Pitt football notebook: Week 12

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Pitt football notebook: Week 12

Tyler Boyd  had an impressive game Saturday against Louisville.  Meghan Sunners | Senior Staff Photographer

Tyler Boyd had an impressive game Saturday against Louisville. Meghan Sunners | Senior Staff Photographer

Tyler Boyd had an impressive game Saturday against Louisville. Meghan Sunners | Senior Staff Photographer

Tyler Boyd had an impressive game Saturday against Louisville. Meghan Sunners | Senior Staff Photographer

By Jeremy Tepper / Senior Staff Writer

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Coming off a 45-34 win against Louisville, the Pitt football team hopes to end the first year of head coach Pat Narduzzi’s tenure with a roar.

A number of story lines stuck out in the win, including Ejuan Price’s five-sack performance, Pitt’s aggressive mentality and Tyler Boyd’s 100-yard return to form. Narduzzi addressed those topics and more at his weekly press conference Monday.

Price’s big game

Against Louisville, Price was dominant, constantly pressuring the quarterback with five sacks. For his efforts, the ACC named Price the defensive lineman of the week.

On the year, Price now has 11.5 sacks, which puts him at fourth in the country in the statistic. Narduzzi was highly complimentary of his defensive end.

“He can rush the passer, he can stop the run. He’s got a motor, he’s fast,” Narduzzi said.

When Narduzzi got to Pitt, Price emerged as a distinct talent. Through offseason practices, it became apparent that Price was a truly skilled player.

“He’s impressive and I knew that when I got here. I was like ‘Wow, that guy can go,’” Narduzzi said.

Along with his strong play, Price has been able to stay mostly healthy, something he previously struggled with throughout his Pitt career, missing all of the 2012 and 2014 seasons.

Because of that time missed, there is a possibility that the NCAA could grant Price a sixth season of eligibility. After the season, Pitt can apply for that extra year, so long as Price wants to come back. It’s apparent, though, that Narduzzi would love to have him again next season.

“I might hand deliver that to the NCAA. I might take a walk to wherever they are,” Narduzzi said.

Gambling mentality

In his first year as a head coach, it’s become clear that Narduzzi is an aggressively minded coach, usually opting for the riskier, more rewarding play over the safe option. That assertive mentality extends throughout games, as Narduzzi usually will have his defense continue to bring pressure, even when holding a lead late.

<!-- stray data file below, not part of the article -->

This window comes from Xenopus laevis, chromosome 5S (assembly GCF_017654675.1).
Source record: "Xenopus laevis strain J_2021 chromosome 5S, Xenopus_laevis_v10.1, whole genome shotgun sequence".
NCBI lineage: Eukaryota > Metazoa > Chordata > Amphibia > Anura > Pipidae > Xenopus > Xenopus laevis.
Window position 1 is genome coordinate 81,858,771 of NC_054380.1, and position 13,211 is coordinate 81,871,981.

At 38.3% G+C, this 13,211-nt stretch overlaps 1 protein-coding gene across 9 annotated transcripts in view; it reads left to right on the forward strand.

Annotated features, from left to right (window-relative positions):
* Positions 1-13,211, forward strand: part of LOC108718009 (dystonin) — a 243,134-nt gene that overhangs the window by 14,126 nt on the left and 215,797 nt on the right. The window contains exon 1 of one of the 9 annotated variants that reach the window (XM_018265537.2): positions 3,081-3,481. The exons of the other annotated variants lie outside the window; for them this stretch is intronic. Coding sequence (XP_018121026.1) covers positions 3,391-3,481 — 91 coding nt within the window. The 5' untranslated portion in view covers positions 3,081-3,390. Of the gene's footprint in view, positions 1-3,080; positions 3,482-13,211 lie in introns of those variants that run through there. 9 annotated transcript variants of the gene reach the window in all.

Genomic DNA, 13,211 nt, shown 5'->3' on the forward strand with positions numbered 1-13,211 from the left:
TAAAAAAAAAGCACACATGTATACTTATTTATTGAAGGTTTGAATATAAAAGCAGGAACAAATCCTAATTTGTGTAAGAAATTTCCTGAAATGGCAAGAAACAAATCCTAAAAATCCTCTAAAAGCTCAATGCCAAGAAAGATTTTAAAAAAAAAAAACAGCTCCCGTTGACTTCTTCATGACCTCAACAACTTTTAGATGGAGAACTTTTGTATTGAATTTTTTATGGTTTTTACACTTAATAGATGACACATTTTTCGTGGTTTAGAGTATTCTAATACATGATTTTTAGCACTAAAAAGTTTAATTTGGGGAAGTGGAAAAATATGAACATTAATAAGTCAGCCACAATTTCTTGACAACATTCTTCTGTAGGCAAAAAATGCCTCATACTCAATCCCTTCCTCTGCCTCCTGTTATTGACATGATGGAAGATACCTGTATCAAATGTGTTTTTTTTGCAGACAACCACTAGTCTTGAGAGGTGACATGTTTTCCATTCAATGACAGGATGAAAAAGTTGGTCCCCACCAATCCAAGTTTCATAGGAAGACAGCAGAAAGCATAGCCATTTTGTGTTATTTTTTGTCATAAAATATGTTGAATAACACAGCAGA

“I’m a gambler, period. I like to play to win,” Narduzzi said.

The alternative, Narduzzi believes, is a recipe for losing.

“You want to go after people. I don’t want to sit back and wait for them to come after me and catch everything. I want to throw punches too,” Narduzzi said.

That aggressive mindset trickles down throughout the program, to Narduzzi’s assistants and players. He stresses that he wants his assistants — defensive coordinator Josh Conklin and offensive coordinator Jim Chaney — to be assertive in play calling, too.

“We’re going to be aggressive. Coach Conklin’s calling a lot of pressures and coach Chaney’s calling different runs and different passes and we’re going to take shots down the field at times,” Narduzzi said.

That mentality seems to be limited to his football strategy. Narduzzi made that clear, stressing that off the field, he’s not a gambler by any means.

“I’m not a gambler by nature, I don’t gamble at all. I hate to gamble,” Narduzzi said. “I’d rather go eat.”

Boyd’s impending decision

After a down game, by his standards, with only 38 receiving yards against Duke, Boyd returned to his normal level of production against Louisville. The junior receiver caught 11 passes for 103 yards and a touchdown, while also rushing four times for 50 yards total.

Boyd’s strong performance wasn’t because of any new mindset or strategy — each game, Boyd is a focal point of the offense, Narduzzi said.

“Every week there is an emphasis to get [Boyd] the football,” Narduzzi said.

Boyd’s efforts against the Cardinals impressed Narduzzi, as the head coach added that he’s certainly deserving of winning ACC Receiver of the Week. Boyd did not end up earning the honor.

Though Boyd’s primary contribution came in the passing game, it was his work running the ball that roused Narduzzi.

“I was more impressed with Tyler Boyd carrying the ball,” Narduzzi said. “He had some tough carries in there when he put his head down and got some tough yards, which he doesn’t always do.”

Because of games like this, Boyd is a top prospect and a lock to go within the first two rounds of the NFL Draft in April, if he chooses to enter the Draft after this season. Still, Narduzzi said he and Boyd haven’t talked about that impending decision, instead keeping focus on the season.

“We haven’t had one word about it yet. He’s been focused,” Narduzzi said.

Whenever that decision comes, Narduzzi was forthright that he’ll let Boyd make the decision, instead of trying to influence him to return to Pitt.

“I’m never going to recruit a guy to stay,” Narduzzi said. “It’s a matter of doing what’s best for him and his family.”

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